7 questions software product managers must ask during a job interview
December 16, 2008 12 Comments
I was asked by Jeff Lash to answer a question for his blog on what questions a product manager could ask during a job interview to better understand the role of product management in the company. Here are my recommendations –
1) Why are you hiring a software product manager? – This is an important question to ask especially if you are going to be the first software product manager in the company. Why has the company decided that they need the first or an additional software product manager? Is it because they realize that they need to listen to the market needs more, is it a replacement for a software product manager who has left the company, or is it because the company is expanding into new markets? The answer to this question will reveal a lot of valuable information that will help you make a decision. Yes, job description that was advertised will give you an idea, but job descriptions tend to be too generic.
2) What does product management do today or what is it expected to do going forward? – Unfortunately, product management’s role is so diverse from one company to another. In some companies, a software product manager is responsible for running the business – market research, product requirements, product packaging, pricing, go to market launch etc. – the role is truly strategic. In other companies, it is all about writing specs with very limited exposure to the customer (believe me such companies sadly exist). You want to know where the company you are interviewing with falls in this spectrum. Are you comfortable with how the company views the role of product management?
3) Who does product management report to? – Companies that truly understand the value of product management have product management reporting to marketing. The ones that least understand the value of it, make it report to engineering. Engineering is the last place for product management from an organizational point of view. If you want to truly build market driven products, you want product management to be independent of those folks who build the products. I have worked in both the organizations and the case where product management reported to engineering was an outright disaster. There was no healthy tension between those that understand the market (external facing) and those that build the products (internal facing). You cannot have the fox guard the hen house, can you?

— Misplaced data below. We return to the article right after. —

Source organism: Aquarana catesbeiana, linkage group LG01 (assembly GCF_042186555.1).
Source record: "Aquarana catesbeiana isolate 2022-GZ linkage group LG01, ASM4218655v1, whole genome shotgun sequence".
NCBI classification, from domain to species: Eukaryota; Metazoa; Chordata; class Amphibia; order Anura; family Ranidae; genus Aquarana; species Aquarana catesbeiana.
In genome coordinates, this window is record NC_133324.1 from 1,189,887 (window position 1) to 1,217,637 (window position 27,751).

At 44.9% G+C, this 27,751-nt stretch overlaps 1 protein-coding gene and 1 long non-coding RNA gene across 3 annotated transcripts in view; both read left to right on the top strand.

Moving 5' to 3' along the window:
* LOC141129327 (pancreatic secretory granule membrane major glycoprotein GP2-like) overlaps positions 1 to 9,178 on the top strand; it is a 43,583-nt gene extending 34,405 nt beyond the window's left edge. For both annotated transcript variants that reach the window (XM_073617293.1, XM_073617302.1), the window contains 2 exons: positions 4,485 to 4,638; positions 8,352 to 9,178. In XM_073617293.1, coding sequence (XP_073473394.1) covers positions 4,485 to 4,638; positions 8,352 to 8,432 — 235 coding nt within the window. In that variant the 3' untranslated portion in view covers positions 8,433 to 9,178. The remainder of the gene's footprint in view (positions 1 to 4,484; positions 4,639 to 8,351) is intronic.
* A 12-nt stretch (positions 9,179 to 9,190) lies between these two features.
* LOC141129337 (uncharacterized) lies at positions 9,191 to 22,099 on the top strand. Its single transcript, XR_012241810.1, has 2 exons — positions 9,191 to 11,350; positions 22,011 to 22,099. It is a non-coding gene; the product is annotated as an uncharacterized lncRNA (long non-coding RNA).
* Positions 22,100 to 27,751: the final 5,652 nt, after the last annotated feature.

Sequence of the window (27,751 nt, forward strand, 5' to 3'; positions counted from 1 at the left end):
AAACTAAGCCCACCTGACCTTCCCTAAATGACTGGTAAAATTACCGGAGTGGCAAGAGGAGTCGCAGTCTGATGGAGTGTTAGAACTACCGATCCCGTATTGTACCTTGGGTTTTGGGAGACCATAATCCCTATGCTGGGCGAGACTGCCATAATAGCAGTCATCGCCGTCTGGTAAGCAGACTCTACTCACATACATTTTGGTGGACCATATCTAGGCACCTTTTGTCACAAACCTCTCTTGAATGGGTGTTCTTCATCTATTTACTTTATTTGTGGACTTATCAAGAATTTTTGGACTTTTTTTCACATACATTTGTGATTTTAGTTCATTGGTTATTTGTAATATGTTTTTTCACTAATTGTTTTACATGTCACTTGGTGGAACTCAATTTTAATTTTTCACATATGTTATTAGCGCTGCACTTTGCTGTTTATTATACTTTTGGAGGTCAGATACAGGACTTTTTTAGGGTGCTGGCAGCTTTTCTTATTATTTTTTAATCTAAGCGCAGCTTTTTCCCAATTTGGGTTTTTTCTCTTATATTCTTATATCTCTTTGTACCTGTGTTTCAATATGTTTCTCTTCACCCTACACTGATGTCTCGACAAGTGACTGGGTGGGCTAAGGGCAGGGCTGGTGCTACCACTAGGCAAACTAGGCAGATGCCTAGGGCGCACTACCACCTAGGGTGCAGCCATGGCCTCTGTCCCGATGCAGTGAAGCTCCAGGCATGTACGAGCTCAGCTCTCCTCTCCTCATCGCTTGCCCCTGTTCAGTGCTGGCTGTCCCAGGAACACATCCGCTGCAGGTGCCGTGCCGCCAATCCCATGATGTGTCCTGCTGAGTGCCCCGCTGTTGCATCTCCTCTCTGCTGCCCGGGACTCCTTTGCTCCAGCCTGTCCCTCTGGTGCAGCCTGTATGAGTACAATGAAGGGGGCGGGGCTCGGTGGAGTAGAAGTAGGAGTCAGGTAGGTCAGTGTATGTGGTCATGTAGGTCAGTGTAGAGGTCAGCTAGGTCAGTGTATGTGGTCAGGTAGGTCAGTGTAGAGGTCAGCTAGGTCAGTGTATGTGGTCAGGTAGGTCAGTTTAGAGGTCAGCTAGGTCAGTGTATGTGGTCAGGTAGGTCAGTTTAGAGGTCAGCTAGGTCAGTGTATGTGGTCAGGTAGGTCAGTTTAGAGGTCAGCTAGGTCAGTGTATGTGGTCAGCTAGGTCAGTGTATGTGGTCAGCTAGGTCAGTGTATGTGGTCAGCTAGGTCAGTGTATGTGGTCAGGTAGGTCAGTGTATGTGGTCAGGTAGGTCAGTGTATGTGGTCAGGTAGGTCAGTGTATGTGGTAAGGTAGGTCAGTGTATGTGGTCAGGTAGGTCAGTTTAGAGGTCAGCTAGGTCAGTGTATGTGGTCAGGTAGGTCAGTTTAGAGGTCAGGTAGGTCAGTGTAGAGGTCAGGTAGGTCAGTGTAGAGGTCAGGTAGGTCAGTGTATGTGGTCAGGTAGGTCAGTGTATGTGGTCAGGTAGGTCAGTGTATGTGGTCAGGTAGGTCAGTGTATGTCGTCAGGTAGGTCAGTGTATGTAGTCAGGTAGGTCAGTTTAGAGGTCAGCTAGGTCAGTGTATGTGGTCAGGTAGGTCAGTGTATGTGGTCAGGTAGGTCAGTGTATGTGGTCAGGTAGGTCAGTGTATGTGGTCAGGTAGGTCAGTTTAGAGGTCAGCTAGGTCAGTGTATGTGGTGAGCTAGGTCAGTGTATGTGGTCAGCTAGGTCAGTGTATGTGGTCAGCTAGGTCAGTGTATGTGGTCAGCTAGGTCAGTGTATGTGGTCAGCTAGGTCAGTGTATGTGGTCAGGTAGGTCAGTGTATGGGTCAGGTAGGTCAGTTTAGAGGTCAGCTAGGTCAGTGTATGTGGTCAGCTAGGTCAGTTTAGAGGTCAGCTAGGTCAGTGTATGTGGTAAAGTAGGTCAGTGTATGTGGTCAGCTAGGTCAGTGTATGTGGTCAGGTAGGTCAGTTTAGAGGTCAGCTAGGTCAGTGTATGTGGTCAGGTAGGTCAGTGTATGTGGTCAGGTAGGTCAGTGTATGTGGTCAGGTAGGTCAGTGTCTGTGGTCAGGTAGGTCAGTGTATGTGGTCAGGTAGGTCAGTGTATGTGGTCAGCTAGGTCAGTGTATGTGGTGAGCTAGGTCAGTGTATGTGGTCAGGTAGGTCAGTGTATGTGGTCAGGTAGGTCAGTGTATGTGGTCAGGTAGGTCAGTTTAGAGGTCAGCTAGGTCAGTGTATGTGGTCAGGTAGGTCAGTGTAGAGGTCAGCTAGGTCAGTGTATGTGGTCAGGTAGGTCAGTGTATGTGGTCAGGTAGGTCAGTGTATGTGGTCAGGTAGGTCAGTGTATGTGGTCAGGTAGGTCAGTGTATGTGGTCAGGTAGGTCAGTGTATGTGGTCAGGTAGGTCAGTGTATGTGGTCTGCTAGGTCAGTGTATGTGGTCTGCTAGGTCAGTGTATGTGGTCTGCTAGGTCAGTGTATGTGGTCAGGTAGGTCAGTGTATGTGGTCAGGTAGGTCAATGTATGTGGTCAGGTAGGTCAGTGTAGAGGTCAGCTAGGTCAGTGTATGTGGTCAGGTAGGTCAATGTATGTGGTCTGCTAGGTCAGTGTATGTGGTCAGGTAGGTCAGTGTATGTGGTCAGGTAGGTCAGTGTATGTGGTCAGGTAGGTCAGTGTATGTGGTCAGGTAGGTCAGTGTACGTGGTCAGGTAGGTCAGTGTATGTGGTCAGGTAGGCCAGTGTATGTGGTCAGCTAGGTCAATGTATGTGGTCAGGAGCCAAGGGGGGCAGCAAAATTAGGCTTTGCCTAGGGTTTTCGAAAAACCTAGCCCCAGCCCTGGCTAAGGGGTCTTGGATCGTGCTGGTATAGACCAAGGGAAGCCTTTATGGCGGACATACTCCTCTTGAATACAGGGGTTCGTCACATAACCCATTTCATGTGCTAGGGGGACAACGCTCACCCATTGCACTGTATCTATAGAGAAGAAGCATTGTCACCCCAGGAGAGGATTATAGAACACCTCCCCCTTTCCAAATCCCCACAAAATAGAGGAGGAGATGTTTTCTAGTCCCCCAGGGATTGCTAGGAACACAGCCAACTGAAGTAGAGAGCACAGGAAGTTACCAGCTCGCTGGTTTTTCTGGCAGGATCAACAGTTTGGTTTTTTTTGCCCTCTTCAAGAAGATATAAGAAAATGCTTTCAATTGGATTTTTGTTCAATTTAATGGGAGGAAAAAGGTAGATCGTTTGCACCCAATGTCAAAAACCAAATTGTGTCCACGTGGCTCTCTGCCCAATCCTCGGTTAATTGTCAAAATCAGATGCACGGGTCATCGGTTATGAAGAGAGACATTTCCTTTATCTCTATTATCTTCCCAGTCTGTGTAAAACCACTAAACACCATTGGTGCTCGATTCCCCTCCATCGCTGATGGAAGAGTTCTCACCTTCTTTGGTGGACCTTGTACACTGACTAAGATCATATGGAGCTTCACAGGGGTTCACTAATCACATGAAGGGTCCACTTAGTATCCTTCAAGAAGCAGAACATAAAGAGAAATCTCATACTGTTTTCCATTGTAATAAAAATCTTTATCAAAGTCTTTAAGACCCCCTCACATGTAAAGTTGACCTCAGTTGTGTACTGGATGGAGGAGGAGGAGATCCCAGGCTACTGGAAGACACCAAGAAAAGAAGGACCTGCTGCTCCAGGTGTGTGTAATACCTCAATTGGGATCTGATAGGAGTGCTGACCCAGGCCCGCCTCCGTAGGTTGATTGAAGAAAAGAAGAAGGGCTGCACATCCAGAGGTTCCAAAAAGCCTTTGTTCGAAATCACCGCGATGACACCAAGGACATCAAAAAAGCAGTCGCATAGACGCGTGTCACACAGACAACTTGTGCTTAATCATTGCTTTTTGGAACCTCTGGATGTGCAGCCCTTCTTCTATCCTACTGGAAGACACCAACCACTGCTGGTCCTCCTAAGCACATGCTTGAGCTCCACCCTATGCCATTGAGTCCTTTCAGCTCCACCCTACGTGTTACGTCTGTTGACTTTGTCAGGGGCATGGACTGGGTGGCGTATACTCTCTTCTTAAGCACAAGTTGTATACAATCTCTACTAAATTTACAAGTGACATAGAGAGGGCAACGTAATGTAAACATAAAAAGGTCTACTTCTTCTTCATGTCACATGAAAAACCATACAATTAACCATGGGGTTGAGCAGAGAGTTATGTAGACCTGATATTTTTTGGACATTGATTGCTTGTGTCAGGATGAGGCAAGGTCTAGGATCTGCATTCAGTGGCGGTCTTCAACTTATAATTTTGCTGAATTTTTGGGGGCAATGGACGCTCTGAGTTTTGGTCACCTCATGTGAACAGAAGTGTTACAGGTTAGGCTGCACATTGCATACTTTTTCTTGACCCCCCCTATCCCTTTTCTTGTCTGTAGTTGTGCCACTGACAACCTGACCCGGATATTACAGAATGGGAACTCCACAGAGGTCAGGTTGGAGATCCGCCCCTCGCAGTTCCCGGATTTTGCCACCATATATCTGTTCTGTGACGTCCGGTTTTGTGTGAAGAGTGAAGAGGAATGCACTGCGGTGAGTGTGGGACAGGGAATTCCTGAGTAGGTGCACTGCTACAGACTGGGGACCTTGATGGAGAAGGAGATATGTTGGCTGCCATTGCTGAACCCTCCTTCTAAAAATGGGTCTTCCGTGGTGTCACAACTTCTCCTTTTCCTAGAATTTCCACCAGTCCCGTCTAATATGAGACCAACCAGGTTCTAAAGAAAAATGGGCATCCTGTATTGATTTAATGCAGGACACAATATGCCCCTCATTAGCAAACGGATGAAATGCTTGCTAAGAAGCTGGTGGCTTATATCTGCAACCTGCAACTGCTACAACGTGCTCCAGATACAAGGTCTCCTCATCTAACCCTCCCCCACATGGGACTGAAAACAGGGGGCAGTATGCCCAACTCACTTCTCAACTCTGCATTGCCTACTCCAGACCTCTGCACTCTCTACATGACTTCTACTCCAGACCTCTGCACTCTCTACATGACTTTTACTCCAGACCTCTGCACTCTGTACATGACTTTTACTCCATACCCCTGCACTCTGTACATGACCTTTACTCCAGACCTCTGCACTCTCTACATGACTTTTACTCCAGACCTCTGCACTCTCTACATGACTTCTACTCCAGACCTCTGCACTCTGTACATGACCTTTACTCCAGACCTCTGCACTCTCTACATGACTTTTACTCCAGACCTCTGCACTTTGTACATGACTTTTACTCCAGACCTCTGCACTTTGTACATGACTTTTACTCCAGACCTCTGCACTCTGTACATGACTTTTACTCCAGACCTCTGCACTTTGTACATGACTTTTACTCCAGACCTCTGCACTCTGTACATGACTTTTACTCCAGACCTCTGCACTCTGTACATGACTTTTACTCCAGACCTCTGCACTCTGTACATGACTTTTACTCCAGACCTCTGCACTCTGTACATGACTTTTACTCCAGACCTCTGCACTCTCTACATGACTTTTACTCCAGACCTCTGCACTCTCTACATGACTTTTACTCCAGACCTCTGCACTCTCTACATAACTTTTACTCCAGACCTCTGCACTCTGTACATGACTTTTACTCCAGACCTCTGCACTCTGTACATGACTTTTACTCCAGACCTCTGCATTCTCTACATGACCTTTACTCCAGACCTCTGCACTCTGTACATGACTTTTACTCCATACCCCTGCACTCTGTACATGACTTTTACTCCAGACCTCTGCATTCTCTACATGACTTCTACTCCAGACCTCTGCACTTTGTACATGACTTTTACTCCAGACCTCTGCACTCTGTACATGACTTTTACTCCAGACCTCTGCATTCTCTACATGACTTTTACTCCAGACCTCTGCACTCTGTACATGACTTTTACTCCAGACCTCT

4) Who determines the future direction of your products – marketing, sales or engineering? – This again helps you understand how the company values product management. If sales drives the future direction, then the future direction is forever changing based on what was heard at the last sale. If it is driven by engineering, then it is usually determined by what can be build. If it is run by marketing it is fine as long as it is “market” driven and not “marketing” driven. How much voice does product management in determining the future direction based on the market needs?
5) How does the company listen to the customer needs? – Dig deeper into this because all companies will tout that they are customer driven, but there are a lot of companies who don’t walk the talk. Ask for specifics such as customer visits, focus groups, user surveys etc. – how often is this done and how is the input incorporated into the product development process? The best way to do this is to find names of some of the company’s customers and ask them. This will give you the true story of how the company is viewed in the eyes of the customer. It is harder to do this with enterprise software, but with small business software, this is easy to do. Dig into discussion forums, do Google search and you will be surprised as to how easily you can unearth names of some of the company’s customers.
6) How would you best describe the company culture? – If you get a blank stare when you ask about the “culture”, then you need not ask anything more. Companies with good culture will give you specific examples of how well they treat their employees. If you are being interviewed by multiple people, ask each one of them this question. Look at sites such as glassdoor.com to see if there are any reviews of the company by current or former employees.
7) What are the company’s short-term and long-term challenges? – Great companies will be able to give you a detailed answer to this question. This is because they are very clear on what they are and where they are headed. Yes, the future is not guaranteed. Beware of pompous claims of “we are the market leaders of this market and we have no competition” etc. Another way to do this is to ask “What could derail the company going forward?” – how credible is the answer you get? If you get an answer that nothing is going to derail the company, then beware.
Yes, we are in an economic climate where it is hard to find jobs, but not asking these questions in fear that you may not be selected would be a big mistake. Good companies that truly value their employees will appreciate candidates asking these questions because it exhibits diligence the candidate does before making a decision. Would you not want your employees doing due diligence before making decisions? And if you sense the company or the person who is interviewing you is irked or bothered by these harmless questions, then beware – the company may not be a good fit for you after all.
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